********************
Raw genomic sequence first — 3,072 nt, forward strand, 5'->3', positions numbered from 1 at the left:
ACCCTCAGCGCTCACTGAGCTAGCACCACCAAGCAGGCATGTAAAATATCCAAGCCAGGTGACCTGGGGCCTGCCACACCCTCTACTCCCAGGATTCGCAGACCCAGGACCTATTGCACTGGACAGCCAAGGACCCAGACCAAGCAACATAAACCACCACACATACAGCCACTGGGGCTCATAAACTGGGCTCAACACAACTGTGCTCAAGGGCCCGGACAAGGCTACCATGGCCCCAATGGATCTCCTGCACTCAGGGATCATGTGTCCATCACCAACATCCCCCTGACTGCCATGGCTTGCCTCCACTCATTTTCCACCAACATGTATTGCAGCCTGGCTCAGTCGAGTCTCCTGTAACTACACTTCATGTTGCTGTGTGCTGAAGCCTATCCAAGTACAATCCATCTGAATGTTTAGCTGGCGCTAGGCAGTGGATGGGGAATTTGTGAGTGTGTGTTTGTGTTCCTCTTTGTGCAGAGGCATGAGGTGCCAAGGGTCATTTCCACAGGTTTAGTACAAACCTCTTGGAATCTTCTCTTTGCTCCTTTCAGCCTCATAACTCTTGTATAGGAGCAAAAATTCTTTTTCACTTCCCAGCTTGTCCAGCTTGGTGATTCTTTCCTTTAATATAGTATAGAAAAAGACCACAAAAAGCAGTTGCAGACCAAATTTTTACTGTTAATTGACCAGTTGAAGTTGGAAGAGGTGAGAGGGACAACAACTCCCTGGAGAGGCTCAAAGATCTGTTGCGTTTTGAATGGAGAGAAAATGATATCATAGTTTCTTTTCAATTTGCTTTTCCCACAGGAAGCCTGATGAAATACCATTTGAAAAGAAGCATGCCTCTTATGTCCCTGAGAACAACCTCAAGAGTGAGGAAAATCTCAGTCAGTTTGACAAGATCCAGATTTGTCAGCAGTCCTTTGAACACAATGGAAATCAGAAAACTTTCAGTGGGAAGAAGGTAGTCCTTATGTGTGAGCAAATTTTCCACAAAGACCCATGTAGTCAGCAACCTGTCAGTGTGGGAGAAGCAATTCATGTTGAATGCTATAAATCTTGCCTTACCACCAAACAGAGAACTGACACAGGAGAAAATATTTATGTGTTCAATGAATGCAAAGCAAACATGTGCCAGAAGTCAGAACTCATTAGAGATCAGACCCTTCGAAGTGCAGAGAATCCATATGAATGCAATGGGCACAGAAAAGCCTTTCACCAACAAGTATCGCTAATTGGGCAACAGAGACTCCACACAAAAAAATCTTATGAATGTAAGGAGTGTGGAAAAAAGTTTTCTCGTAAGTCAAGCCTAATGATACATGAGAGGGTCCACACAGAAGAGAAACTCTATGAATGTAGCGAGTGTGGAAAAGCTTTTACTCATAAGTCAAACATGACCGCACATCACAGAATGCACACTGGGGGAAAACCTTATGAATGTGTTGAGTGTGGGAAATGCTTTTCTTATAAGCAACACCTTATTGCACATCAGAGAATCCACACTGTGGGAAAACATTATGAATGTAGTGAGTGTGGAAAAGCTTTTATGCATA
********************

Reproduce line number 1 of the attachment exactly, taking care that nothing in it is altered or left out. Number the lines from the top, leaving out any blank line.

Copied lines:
Raw genomic sequence first — 3,072 nt, forward strand, 5'->3', positions numbered from 1 at the left: